Again, I’m not sure how we’ll feel about any of these issues if/when we get the well working, but the field work combined with ever increasing demand for veggies at market has us seriously reconsidering this two-person farm concept. This year we do have help at least one morning/day a week from a few farm-loving souls, which we’ve deeply appreciated.

    Their help makes us wonder what we could do with more help. Since we haven’t yet, hiring employees has become a very big deal to us. If we’d hired the first year, it’d be a certain thing, but now we think of it as a potentially defining moment in our farm’s future — for better or for worse.

    So, as we weed and water and harvest, we’re discussing everything we have to balance and what we might be letting fall through the cracks as we address the urgent tasks. I imagine we’ll keep discussing these questions all year.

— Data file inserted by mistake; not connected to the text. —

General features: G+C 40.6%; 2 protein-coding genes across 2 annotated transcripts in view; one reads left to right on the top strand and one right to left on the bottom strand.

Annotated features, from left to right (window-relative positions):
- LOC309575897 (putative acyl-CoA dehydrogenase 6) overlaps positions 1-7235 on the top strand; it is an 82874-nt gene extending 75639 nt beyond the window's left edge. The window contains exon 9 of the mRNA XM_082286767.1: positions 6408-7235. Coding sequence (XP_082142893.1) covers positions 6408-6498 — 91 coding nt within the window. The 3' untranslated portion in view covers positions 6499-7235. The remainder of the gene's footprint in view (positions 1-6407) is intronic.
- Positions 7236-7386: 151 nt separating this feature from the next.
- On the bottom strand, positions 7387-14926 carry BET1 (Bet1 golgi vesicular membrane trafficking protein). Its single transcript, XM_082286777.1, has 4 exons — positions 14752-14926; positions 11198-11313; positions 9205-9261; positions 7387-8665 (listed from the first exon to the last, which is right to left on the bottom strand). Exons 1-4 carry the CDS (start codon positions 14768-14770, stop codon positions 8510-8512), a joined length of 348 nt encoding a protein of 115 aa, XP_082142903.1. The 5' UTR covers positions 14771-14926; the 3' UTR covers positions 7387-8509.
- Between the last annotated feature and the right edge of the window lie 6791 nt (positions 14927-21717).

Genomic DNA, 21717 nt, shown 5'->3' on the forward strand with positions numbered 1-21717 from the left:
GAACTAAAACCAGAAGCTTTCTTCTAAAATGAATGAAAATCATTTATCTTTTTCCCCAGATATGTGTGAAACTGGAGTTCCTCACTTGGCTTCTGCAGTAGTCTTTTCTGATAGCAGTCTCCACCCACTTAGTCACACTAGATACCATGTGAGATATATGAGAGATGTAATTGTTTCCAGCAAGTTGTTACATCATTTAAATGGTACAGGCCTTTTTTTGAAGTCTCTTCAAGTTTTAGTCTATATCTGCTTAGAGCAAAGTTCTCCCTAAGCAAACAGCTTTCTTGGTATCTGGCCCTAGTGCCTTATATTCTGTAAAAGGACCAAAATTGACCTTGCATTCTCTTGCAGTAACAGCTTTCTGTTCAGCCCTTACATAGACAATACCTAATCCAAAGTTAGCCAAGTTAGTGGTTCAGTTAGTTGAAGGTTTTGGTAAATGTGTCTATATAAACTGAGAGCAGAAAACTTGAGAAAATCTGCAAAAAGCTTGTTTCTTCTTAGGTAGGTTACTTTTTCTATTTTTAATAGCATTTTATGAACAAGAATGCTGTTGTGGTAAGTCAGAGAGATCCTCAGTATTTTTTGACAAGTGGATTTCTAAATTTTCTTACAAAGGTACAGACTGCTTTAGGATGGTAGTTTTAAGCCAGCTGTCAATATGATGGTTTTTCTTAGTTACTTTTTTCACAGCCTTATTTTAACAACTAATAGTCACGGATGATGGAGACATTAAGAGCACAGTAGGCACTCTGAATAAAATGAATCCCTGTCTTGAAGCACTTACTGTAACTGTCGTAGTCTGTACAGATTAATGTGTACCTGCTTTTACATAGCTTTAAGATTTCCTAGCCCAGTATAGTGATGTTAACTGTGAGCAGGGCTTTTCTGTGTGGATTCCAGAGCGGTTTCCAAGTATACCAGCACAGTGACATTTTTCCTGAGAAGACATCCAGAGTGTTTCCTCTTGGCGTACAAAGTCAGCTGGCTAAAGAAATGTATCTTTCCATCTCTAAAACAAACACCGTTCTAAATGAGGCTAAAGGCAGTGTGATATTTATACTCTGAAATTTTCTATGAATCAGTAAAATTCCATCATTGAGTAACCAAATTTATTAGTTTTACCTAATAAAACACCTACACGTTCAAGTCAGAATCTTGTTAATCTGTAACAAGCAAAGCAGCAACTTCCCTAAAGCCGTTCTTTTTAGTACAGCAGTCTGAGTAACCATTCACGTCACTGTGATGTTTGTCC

But, lest we dwell completely on the negative, our halfway check-in also included some positive notes. For one, we survived another record-setting heat wave this weekend without too much damage. Through Casey’s persistent management, the crops all stayed sufficiently watered, and we managed to do ok too even though Saturday afternoon it was 98° in the shade!

    Two casualties occurred though. First, one of the trees we planted this winter around our homesite fried in the heat (we’ll replant this winter). Second, we lost our first hen ever, possibly due to the heat.

    We found her dead Sunday morning in the fence. Later that evening we also heard a ruckus in the chicken house long after the chickens should have been asleep. When Casey went out to check, he found two skunks in the house and inside the fenced area! The chickens in the house appeared upset but fine.